Letting others see in, so we can see out.

We are Recovering alcoholics and addicts, and these are mini-chapters of our lives. Here, we are learning to live a life of choice; we're learning to live Drunkless.

We'll share in our writings, in our podcasts, in our photos, art, and music -- our creativity will show who we are, what we're going through, and how we make it -- 24 hours at a time.





By: DL

So tonight, I'm doing things differently than I did last night. Differently than last year. Differently than I ever have in my entire life, actually.

When I was growing up, The Religion I grew up in considered dances "bad," "sinful," and was something we were never supposed to do.

So I never went.

I missed out on YEARS of doing things that I now consider normal, and that most normal, socially acceptable people do. Key phrase: socially acceptable.

Let's skip the holes for now and fast forward to about a six weeks ago.

I was in a meeting, and this subject somehow got brought up. When I told everyone there I'd never been to a dance, they were all pretty surprised (as everyone always is), especially given my age. Then, I was TOLD that I was going to go to the Halloween Dance.

Fast forward a bit more...

Today, I was contemplating on just staying home again. Ugh. Why? There's no reason for this! So I sent a text to one of the gals in the group, asking if she was going. She said she was. Damn, my "out" wasn't going to work. When I told her I didn't have a costume, she made a few costume suggestions.

And yes, I actually needed suggestions, because Halloween isn't my favorite time of year. I've never really liked Halloween. It was the dressing up, mostly. I didn't like looking in the mirror and seeing someone else, it always bothered me. I would just stay home when all of my brothers would go out. They would come back with tons of candy, and they shared with me. I'm not a candy kind of person. Never really have been. I'm a meat and potatoes kind of guy.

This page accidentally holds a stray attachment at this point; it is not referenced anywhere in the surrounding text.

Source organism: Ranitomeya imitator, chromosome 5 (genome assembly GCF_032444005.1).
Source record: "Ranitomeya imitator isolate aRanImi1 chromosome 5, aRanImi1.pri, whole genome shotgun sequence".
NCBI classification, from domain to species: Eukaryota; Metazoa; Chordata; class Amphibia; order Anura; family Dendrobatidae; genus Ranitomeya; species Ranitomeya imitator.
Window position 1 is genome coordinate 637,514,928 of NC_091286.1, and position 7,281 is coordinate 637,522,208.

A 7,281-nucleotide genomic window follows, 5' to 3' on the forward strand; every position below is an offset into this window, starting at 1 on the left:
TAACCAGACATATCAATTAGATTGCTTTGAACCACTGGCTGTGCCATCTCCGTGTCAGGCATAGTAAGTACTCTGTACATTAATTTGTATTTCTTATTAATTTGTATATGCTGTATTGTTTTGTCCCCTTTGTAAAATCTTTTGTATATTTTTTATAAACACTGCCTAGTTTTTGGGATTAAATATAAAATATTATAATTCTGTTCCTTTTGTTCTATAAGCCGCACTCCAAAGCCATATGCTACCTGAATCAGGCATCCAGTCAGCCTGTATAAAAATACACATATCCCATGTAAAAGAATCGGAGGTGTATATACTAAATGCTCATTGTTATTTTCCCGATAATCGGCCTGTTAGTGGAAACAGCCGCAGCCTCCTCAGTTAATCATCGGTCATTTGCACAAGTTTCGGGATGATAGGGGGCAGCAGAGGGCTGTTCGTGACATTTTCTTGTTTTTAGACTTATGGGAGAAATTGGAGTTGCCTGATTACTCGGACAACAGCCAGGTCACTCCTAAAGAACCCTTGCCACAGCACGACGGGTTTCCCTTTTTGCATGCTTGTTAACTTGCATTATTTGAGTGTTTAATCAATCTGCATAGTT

Back to my point; so tonight, I'm going to the party, and I'm "dressing up." It involves a hat. I told the gal via text that I would go as a "recovering alcoholic," but she told me that was cheating, and I couldn't do that. So, instead, I’m going as a <censored here for the sake of anonymity>! I hope that’s acceptable.

But this brought up a question for me. At an event like this, where this particular anonymous group likes to keep things — well, anonymous — what are the rules around taking photos and pictures? Can we post such an event online? Or share with our friends and families out side of this group?

One suggestion was mentioned to me, and that was: As long as we don't state that it is at this type of an event and the people there aren't confirmed to be associated with them, then anonymity has not been broken, and it is okay to do so.

Hey, I've only been sober for roughly two years. And I've never been a social person, so the social rules alone are new to me. I’d like some feedback. Is it “legal” to post such event photos, with the subjects' permission, of course, on social media as long as we don’t state what event this is at?

I shall ponder. Meanwhile, I hope everyone’s Halloween night goes/went well. I'm leaving for a party!



Drunkless Life

Be Positive. Be Compassionate. Be Love. Be Spiritual. Be Life. Just BE.

Drunkless does not intended to diagnose, treat, or resolve any alcoholic or addiction condition in any way, shape or form.  Drunkless deals primarily with chemical addictions and aims to share the experience, strength, and hope of our bloggers, podcasters, and associated guests and visitors.  Though we recognize and realize that there are many forms of addiction and mental disorders, we are not experienced nor educated in ways where we can advise or give feedback on many of them.  As such, it is up to our visitors to discern the differences and to take appropriate action to seek help for themselves or loved ones.  However, we do hope to provide a glimpse into the correlation between some of them and hopefully allow someone a "one-up" on getting help before it becomes life threatening -- after all, that is our goal -- to provide hope where we can, and possibly save a life.

The authors, podcasters, artists, creativists, and other "hosts" on this site do it therapeutically, educationally, inspirationally, and to share their experience, strength and hope, as well as for entertainment... After all, we are not a glum lot.

Drunkess™ does not endorse nor support any one kind of recovery path, it supports all forms of recovery if the path is healthy, positive, and leads to the light.
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